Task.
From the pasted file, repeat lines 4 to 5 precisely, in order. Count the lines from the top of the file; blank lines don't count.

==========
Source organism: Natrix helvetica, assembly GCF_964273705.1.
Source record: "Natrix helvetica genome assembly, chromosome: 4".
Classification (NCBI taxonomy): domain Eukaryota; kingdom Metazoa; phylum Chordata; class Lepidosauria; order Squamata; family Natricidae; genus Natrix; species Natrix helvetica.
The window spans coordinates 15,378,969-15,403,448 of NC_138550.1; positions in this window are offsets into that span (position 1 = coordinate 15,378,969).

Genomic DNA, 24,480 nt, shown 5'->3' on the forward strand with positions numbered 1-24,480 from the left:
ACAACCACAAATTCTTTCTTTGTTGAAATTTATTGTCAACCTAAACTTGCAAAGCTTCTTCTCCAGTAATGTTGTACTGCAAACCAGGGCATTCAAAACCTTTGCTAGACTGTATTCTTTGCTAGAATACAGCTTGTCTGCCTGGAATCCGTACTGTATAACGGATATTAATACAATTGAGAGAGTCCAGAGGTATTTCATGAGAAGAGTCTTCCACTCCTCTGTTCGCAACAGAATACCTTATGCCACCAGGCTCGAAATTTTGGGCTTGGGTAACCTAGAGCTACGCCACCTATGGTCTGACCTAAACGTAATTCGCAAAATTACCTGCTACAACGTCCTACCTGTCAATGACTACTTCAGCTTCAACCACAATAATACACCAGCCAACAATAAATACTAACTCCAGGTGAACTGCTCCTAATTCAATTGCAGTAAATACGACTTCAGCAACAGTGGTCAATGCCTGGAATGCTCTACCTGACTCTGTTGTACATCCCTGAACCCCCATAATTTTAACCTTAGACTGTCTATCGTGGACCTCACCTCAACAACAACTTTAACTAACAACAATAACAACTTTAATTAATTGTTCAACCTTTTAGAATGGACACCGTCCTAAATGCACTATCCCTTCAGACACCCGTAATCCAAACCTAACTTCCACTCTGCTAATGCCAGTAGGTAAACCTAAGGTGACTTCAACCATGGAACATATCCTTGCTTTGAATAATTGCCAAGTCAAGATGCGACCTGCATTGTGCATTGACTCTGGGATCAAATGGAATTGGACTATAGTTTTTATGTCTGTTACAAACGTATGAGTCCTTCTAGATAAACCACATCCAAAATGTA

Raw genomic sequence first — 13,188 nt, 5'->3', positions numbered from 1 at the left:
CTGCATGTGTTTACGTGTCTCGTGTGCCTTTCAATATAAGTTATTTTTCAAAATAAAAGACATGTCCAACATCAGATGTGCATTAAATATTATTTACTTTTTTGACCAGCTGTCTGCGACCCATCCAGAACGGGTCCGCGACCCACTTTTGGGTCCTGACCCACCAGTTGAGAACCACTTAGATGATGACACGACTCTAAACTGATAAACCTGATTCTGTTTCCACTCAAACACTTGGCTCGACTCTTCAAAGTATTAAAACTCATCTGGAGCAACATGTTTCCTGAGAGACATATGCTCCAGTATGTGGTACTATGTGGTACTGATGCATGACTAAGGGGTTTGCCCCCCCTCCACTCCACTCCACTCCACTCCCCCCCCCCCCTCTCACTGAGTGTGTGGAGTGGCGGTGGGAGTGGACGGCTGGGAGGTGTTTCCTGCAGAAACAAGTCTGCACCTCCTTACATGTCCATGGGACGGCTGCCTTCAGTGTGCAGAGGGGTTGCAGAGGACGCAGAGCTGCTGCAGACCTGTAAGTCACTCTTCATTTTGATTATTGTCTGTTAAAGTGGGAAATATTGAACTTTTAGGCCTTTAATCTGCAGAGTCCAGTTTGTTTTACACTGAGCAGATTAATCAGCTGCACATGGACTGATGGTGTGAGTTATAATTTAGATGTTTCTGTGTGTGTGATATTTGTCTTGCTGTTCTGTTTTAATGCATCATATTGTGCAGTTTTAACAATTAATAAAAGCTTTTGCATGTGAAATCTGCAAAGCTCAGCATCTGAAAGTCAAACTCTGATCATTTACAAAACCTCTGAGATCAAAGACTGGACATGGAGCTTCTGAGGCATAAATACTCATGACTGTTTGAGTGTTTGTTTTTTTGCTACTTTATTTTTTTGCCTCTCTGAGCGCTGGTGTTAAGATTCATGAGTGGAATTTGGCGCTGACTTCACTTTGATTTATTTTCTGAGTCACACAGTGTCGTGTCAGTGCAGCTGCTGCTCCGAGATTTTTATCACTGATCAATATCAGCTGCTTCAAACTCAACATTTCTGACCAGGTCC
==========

The window spans coordinates 15,378,969-15,403,448 of NC_138550.1; positions in this window are offsets into that span (position 1 = coordinate 15,378,969).

Genomic DNA, 24,480 nt, shown 5'->3' on the forward strand with positions numbered 1-24,480 from the left: